ROBERT Mugabe has murdered more black Africans than the entire South African apartheid regime. In just one region of Zimbabwe, in just one decade – Matabeleland in the 1980s – his army slaughtered 20,000 civilians. This is the equivalent of a Sharpeville massacre every day for more than nine months.
The world was outraged by Sharpeville but not by Matabeleland. There were international sanctions against P.W. Botha’s tyranny, but barely a murmur of disapproval against Muagbe’s far worse excesses. Why the double standards?
A black state murdering black citizens does not, apparently, merit the same outrage as a white state murdering black citizens. Responding to black murderers differently from white ones is a form of racism; it judges black human rights abusers by a lower ethical criterion. That is patronising and infantalising, and regards black Africans as less capable of moral behaviour.
South Africa’s ANC-led government stands accused of betraying black Zimbabwe. During the apartheid era, the ANC urged the international community to exert economic pressure against the regime led by Botha and F.W. de Klerk. The demise of apartheid was, according to the ANC, aided by such boycotts. Zimbabwean activists now argue that President Thabo Mbeki’s government in Pretoria should use its leverage to support their struggle for democracy and human rights.
Yet Mbeki is silent about the ongoing disappearance, imprisonment, torture, rape and murder of thousands of supporters of Zimbabwe’s main opposition party, the Movement for Democratic Change (MDC). He has actively blocked UN action against Mugabe, and endorsed as free and fair a succession of fraudulent parliamentary and presidential elections. His so-called ‘quiet diplomacy’ has achieved nothing; Mugabe’s abuses have increased, not lessened.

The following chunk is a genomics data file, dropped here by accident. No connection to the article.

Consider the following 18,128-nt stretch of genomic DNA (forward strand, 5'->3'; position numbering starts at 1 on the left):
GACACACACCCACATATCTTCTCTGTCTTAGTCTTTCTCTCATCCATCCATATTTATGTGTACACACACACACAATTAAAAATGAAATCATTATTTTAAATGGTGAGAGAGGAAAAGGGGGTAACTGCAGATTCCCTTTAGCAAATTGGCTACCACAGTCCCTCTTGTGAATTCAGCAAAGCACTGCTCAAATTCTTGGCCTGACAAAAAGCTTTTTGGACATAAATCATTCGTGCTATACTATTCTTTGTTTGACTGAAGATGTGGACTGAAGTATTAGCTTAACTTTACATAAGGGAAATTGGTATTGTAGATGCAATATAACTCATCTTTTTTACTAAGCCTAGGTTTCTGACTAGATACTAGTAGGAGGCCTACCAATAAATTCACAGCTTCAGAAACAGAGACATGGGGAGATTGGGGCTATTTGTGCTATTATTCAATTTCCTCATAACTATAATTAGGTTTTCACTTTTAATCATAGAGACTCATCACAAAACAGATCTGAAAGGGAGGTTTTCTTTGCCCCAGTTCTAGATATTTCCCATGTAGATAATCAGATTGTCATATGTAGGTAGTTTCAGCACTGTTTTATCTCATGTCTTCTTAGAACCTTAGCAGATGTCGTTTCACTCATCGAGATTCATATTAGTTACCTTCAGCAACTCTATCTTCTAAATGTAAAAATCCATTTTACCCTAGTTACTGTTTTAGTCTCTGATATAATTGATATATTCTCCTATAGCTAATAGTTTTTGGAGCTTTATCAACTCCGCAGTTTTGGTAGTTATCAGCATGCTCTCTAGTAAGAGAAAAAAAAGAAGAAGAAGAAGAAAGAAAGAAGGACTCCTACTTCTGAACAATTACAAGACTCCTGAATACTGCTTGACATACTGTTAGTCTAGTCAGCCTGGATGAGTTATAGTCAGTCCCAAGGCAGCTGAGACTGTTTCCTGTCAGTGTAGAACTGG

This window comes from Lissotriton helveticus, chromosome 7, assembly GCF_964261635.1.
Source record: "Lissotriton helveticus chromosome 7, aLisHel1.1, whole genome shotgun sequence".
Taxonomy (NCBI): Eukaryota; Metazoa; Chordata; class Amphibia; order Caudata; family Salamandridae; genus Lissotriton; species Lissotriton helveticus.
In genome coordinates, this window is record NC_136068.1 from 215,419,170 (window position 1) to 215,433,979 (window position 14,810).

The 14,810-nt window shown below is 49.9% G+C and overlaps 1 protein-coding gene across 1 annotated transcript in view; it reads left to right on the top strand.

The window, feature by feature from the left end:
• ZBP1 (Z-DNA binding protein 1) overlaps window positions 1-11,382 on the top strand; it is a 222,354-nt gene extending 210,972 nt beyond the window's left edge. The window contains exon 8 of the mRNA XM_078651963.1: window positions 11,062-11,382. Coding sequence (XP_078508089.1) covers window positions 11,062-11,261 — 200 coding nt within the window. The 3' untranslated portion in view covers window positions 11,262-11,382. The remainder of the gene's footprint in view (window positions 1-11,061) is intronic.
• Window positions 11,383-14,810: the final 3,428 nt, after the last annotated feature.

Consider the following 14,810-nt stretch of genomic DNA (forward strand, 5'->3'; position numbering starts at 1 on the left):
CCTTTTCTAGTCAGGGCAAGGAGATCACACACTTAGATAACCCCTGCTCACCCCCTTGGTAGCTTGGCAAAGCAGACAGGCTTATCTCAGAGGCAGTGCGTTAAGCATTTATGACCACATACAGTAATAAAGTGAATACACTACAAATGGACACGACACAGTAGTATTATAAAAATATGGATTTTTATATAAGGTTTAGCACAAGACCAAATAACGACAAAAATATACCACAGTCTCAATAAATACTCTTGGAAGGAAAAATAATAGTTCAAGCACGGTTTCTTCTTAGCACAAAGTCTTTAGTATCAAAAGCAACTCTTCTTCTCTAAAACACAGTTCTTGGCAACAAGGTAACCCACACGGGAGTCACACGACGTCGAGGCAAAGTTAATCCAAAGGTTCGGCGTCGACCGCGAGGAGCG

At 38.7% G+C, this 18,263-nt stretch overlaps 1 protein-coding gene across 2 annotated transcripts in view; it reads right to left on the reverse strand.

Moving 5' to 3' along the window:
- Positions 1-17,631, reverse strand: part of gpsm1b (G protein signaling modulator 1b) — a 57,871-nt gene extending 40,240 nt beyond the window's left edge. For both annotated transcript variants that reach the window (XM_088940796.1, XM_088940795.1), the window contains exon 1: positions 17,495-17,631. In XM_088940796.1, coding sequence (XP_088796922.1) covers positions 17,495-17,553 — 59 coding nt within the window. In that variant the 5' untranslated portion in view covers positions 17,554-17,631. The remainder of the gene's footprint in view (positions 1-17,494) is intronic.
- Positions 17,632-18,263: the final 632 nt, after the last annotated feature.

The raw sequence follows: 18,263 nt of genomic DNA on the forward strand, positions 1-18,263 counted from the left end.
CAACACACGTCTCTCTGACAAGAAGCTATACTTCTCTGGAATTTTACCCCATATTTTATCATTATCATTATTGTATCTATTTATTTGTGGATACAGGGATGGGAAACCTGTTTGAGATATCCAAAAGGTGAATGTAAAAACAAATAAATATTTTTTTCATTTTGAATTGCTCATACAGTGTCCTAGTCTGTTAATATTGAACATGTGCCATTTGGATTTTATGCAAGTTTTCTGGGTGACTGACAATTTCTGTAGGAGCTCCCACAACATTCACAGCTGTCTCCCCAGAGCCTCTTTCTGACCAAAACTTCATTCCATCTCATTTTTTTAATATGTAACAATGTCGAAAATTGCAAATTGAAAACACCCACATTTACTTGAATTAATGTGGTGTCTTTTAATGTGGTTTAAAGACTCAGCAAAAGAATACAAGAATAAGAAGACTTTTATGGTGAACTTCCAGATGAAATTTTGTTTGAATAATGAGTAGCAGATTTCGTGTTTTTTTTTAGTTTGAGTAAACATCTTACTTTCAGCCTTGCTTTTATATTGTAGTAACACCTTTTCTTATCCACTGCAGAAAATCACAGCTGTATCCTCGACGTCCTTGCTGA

Africa’s shining prince, Nelson Mandela, has likewise failed to speak out against Mugabe’s misrule, not least his use of food as a weapon of war. The UN reports that withholding food aid has put six million people – out of a population of around ten million – at risk of death by starvation. A top Mugabe official has remarked that it doesn’t matter if millions die, because most will be MDC supporters: “We would be better off with only six million people, with our own people who support the liberation struggle”. This policy of genocide-by-starvation is unprecedented since the mass hunger inflicted on Cambodia by Pol Pot and the Khmer Rouge.
The response of the international community has been feeble and ineffectual. Zimbabwe’s suspension from the Commonwealth did nothing to weaken Mugabe’s dictatorship, and the EU travel ban on him and his top officials is lifted whenever they apply to attend diplomatic conferences, even though they often make only fleeting appearances and spend the rest of their time wining and dining in Europe’s top hotels.
World leaders who rail against Mugabe’s barbarisms, including Tony Blair and George Bush, refuse to prosecute international human rights laws against him. Under the UN’s Convention Against Torture, they could issue arrest warrants and extradition orders to put Mugabe on trial, as was done with Slobodan Milosevic. But the US and UK governments plead that, as a serving head of state, he has immunity from prosecution. What is the point of having international human rights laws if the chief abusers cannot be prosecuted? Besides, under the Rome Treaty that established the International Criminal Court, head of state immunity is now removed.
Moreover, there is still one sanction that could force Mugabe to the negotiating table within weeks: South Africa cutting off its electricity to Zimbabwe. In the late 1970s, when South Africa threatened to switch off Rhodesia’s power, it forced Ian Smith’s white minority government to agree to negotiate black majority rule. The mere threat to cut the electricity supply worked then – perhaps it can work now.
Zimbabwe’s electricity authority, Zesa, buys 15 percent of its power – nearly half of its imported electricity – from South Africa’s supplier, Eskom. Without this, the Zimba-bwean economy would collapse. South Africa should issue Mugabe an ultimatum: agree to free and fair elections or the power will be cut. The mere threat to pull the plug on electricity supplies could be enough to precipitate a coup by military officers or government ministers, many of whom are privately appalled by what they are witnessing.
As leader of the ANC’s liberation struggle two decades ago, Thabo Mbeki argued that the world had a moral duty to challenge the abusive apartheid government. Must we ask whether black Zimbabwean lives are less worthy of saving than those of their South African counterparts?